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NewsBites April 2012 Issue

Fiery Foods Boost Calorie Burning

That spicy kick from your favorite fiery chili may also be kick-starting your body to burn more calories. A new Purdue University review of the scientific evidence concludes that capsaicin, the compound that makes chile peppers hot, has “modest” potential for weight management. If you can’t stand the heat, there’s also good news: Capsiates, similar but non-pungent compounds found in sweet peppers, may also have “thermogenic” effects, boosting calorie burning. The review found consistent evidence that the pepper compounds promote thermogenesis in normal-weight individuals, helping to keep them lean. Four studies also showed similar benefits in overweight and obese people, while two studies found no effect. The reviewers noted that amounts of the pepper compounds varied widely among the studies, from 0.2 milligrams in a single meal to a blazing 33 milligrams a day for four weeks, and that other studies tested supplements rather than spicy foods.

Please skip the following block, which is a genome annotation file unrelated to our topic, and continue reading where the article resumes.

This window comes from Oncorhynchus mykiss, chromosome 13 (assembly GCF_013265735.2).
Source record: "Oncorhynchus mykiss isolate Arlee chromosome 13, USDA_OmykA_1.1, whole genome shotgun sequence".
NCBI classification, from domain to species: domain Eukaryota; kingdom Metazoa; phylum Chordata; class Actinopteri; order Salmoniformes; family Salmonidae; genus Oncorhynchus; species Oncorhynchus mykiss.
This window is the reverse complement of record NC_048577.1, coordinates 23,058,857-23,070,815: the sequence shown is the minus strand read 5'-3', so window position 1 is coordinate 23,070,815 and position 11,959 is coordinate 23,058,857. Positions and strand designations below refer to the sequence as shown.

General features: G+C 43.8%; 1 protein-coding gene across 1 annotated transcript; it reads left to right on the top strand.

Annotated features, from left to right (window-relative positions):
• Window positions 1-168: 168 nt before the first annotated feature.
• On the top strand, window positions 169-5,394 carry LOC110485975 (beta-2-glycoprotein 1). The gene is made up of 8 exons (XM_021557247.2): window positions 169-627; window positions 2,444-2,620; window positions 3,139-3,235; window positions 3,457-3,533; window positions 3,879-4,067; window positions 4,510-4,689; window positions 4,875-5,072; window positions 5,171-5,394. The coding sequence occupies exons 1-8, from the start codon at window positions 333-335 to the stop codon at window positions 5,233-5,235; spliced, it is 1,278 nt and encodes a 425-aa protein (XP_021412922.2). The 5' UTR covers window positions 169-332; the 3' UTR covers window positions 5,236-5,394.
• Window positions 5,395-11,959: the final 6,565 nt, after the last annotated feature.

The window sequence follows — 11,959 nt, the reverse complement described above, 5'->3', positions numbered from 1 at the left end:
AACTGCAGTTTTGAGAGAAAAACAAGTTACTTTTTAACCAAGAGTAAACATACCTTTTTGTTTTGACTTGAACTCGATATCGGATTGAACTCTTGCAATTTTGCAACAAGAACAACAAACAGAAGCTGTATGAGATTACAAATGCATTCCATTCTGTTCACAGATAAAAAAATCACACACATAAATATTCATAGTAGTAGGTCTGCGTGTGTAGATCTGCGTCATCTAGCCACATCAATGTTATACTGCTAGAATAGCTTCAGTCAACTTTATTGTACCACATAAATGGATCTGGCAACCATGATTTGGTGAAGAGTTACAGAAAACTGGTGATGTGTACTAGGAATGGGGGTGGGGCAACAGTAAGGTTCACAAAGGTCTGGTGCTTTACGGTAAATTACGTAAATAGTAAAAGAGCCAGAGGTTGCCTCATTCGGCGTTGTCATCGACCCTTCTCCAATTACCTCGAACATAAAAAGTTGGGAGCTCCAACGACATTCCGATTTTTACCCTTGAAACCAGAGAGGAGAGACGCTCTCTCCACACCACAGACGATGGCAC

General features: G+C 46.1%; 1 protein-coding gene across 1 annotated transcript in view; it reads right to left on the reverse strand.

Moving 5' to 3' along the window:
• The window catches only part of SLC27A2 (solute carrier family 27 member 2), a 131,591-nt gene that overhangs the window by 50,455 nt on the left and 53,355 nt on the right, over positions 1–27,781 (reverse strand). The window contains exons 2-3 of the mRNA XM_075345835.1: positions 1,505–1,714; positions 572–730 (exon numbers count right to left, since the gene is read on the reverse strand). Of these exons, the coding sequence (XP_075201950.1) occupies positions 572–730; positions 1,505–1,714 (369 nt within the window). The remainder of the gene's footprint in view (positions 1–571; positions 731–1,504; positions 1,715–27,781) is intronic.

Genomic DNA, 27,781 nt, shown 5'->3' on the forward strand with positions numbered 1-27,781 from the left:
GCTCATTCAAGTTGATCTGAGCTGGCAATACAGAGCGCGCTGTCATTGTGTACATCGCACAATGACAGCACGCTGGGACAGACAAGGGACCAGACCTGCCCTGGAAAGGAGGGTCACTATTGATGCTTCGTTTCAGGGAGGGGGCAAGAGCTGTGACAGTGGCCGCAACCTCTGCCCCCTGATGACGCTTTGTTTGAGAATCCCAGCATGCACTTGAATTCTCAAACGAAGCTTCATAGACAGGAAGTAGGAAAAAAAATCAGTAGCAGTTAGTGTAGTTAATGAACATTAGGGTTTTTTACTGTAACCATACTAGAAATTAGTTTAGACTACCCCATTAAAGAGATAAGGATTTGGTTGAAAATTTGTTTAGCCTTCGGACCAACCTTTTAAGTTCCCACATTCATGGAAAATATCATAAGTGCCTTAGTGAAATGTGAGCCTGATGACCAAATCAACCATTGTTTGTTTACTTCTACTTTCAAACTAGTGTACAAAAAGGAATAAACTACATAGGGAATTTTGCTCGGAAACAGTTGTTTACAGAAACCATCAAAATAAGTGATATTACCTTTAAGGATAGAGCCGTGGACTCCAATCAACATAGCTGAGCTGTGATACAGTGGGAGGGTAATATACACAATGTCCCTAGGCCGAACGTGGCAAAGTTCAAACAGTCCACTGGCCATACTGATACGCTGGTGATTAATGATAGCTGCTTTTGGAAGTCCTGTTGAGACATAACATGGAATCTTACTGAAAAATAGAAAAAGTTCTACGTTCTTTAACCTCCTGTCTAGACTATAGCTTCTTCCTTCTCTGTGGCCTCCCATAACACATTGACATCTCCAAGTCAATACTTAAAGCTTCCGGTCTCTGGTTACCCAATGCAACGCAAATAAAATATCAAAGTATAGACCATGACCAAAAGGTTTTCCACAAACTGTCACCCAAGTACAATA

TO LEARN MORE: Chemical Senses, February 2012; abstract at dx.doi.org/10.1093/chemse/bjr100.

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